FacebookTwitterRedditEmail

Bolton and the Pandemic

The corporate media is obsessing over John Bolton’s views with regard to Donald Trump, but it is worth examining what they’re not asking.

Prior to the arrival of the coronavirus pandemic in March of 2020, there existed a commission known as the U.S. Pandemic Response Team. The PRT was formed under President George W. Bush and continued through the eight years of the Obama administration. Its job was to share information among key personnel in the many government agencies, coordinate and respond to international disease outbreaks, and plan for a coordinated U.S. response to any major health crisis. Most scientists and even government officials knew that sooner or later a viral pandemic would hit our shores. It was inevitable, they thought, and the country needed to be ready for it.

Among its activities, the Response Team stockpiled equipment that would be needed by medical personnel in case of emergency. It produced diagrams for a global early warning system, model legislation to fund new rapid vaccine technology, and a robust national stockpile of critical supplies, such as face masks, disposable gloves and ventilators, according to Fran Townsend, President George W. Bush’s adviser on Homeland Security.

“If we wait for a pandemic to appear it will be too late to prepare,” President George W. Bush said in a November 2005 speech to the National Institutes of Health. “And one day many lives could be needlessly lost because we failed to act today.”

Fifteen years later, the current U.S. President, Donald J. Trump, bristled when asked about the decision to disband the Pandemic Response Team. “I just think it’s a nasty question,” Trump hissed at the reporter who’d asked about it. “I didn’t do it. … I don’t know anything about it.”

If Trump didn’t disband the pandemic task force, as we’ve all been led to believe, then who did?

John Bolton.

Incoming National Security Advisor John Bolton first arrived in the Trump White House in April 2018. He fired homeland security adviser Tom Bossert, who had called for a comprehensive biodefense strategy against pandemics and biological attacks. A few weeks later Bolton forced out the director of pandemic preparedness and response, Rear Admiral Timothy Ziemer, and disbanded the Pandemic Response Team.

Bolton’s role here is forgotten amidst the chaos his actions have wreaked. Bolton left the U.S. government on Sept. 10, 2019, shortly before the pandemic began in China, and has thus far escaped the grilling on this issue that he rightfully deserves. Why haven’t the media ask him about his role, here? And will they ask Trump if he ordered Bolton’s dismantling of the pandemic response team, approved it, or even knew about it?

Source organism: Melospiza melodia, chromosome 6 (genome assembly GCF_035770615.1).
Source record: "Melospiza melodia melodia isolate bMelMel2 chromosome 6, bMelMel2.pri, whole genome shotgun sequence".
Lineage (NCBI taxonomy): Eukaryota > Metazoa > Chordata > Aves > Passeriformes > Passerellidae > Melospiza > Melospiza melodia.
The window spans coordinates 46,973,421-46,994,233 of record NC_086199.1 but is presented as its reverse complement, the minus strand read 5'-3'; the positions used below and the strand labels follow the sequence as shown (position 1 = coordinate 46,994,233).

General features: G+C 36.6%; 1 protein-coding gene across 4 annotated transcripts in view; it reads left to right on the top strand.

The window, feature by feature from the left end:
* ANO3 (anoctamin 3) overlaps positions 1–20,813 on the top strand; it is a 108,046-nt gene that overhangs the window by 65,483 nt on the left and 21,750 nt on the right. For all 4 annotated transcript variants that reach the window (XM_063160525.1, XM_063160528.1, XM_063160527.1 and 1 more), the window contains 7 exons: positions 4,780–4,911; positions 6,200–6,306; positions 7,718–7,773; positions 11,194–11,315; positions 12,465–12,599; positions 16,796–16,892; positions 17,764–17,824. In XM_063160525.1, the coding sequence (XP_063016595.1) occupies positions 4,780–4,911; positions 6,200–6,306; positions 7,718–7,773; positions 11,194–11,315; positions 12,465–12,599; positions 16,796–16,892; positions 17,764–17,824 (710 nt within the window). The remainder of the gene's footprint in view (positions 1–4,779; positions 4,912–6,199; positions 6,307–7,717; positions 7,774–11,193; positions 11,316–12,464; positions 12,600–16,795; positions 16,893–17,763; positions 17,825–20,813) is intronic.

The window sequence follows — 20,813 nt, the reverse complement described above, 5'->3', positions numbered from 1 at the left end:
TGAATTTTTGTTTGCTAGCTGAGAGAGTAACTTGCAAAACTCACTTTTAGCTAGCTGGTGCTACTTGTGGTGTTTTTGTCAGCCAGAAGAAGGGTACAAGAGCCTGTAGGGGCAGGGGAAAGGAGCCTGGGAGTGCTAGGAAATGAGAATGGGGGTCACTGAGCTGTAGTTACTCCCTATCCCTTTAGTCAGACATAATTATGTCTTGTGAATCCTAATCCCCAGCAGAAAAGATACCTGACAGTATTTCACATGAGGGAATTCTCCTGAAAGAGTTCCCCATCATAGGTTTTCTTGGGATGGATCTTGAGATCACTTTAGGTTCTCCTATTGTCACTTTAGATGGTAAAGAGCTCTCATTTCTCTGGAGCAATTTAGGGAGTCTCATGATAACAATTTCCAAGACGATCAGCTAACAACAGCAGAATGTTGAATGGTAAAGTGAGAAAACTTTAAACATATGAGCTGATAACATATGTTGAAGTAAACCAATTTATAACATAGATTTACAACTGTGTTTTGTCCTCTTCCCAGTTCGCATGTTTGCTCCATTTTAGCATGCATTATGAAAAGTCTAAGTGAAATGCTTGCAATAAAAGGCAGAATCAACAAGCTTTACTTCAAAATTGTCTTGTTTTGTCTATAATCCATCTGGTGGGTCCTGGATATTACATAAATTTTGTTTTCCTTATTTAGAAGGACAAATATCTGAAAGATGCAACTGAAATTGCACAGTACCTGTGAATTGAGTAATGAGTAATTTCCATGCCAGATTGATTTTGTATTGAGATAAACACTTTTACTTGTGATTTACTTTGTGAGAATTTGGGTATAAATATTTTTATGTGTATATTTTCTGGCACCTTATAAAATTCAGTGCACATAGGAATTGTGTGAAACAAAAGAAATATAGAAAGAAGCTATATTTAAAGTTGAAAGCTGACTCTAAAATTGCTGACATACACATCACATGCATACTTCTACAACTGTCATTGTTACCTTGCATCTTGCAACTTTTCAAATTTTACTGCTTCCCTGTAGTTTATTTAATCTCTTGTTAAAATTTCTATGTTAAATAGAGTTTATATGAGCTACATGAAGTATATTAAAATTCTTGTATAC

As much as Trump might want to distance himself from Bolton’s dismissal of the team, to do so would mean an admission that critical decisions were being made in the White House over which he had lost control. The appearance of “losing control” for this president overrides all else, even if it means that history will forget John Bolton’s responsibility for the horrible series of decisions that led to the U.S. being unprepared for dealing with this illness.

There’s no shortage of examples of Trump’s criminal stupidity when it comes to decisions made with regard to the virus. On February 19, 2020, he announced that there were only 15 cases of Corona Virus in the U.S. and “within a couple of days [it is] going to be down to close to zero.” Along with Trump’s proclamation came his decision not to replenish the government’s shortage of test kits for the virus, protective masks for health personnel, and ventilators so that hospitals could better serve those who would soon become sick. The President idiotically stated as recently as the week of June 22, 2020 that the testing be slowed. As Politiconoted, it has been “nearly a week after he claimed at a campaign rally in Tulsa, Okla., that he’d ordered a slowdown in coronavirus testing. Trump on Tuesday insisted he was serious in slowing down testing, even after senior White House officials said the president made the comment in jest.

“I don’t kid,” Trump said when pressed by reporters on Tuesday. “Let me make it clear.”

Bolton’s dismembering of the pandemic team left the U.S. largely unable to coordinate its response to the SARS-related Corona virus, which has been declared a global pandemic by the World Health Organization.

Bolton’s book was originally slated to be published on March 17, 2020, a week after the Covid-19 Pandemic was declared by the World Health Organization. The media should be asking Bolton and Trump about who made and approved the decision to dismantle the pandemic team, leading to the unnecessary deaths of tens of thousands of U.S. residents.

Mitchel Cohen is Coordinator of the No Spray Coalition in New York City.

FacebookTwitterRedditEmail